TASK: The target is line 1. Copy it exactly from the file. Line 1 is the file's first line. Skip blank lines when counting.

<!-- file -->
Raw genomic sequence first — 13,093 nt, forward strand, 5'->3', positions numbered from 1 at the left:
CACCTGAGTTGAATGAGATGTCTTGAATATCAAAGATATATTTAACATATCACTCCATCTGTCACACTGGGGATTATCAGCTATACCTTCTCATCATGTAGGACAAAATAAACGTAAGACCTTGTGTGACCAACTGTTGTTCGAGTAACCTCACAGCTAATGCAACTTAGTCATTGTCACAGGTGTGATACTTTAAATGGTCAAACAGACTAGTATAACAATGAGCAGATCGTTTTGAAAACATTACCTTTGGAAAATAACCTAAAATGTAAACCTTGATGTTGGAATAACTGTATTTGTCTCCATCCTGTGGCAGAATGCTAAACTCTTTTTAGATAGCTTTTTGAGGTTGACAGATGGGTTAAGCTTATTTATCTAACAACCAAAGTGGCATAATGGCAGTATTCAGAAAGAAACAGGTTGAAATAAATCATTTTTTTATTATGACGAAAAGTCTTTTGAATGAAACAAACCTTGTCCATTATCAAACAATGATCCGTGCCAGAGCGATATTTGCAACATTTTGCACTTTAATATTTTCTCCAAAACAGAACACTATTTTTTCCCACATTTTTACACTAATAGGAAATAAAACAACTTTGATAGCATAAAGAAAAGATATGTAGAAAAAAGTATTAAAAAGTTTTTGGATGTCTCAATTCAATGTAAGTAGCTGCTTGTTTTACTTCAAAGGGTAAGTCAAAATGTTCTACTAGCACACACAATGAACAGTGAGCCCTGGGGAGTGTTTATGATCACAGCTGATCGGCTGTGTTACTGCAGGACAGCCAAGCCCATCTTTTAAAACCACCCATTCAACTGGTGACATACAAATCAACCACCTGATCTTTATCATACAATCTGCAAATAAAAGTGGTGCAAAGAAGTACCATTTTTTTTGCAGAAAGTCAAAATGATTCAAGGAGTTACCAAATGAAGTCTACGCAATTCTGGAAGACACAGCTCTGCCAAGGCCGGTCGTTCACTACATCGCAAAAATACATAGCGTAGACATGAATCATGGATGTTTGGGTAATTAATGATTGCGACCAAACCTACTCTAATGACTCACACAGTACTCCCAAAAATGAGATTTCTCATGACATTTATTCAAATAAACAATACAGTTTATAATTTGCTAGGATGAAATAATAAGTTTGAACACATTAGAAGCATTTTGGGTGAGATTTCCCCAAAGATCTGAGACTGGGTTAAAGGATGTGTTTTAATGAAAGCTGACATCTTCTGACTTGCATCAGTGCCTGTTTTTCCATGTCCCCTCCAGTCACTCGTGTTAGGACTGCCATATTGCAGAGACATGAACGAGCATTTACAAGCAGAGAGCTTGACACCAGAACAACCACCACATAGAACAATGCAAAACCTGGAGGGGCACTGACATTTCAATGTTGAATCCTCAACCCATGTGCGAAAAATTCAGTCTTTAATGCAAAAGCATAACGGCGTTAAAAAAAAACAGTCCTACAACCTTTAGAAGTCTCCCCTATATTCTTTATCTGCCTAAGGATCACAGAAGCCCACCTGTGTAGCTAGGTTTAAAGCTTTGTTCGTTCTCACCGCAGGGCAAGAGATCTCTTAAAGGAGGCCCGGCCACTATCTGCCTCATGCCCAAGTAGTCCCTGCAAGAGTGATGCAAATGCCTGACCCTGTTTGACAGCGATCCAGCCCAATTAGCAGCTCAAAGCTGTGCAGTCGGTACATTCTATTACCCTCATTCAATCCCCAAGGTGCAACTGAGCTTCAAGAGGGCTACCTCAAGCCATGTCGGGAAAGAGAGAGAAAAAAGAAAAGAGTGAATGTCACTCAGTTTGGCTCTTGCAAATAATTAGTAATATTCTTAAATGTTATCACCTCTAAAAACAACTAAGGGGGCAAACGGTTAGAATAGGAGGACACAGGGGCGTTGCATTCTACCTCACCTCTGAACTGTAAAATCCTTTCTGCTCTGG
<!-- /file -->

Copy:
Raw genomic sequence first — 13,093 nt, forward strand, 5'->3', positions numbered from 1 at the left: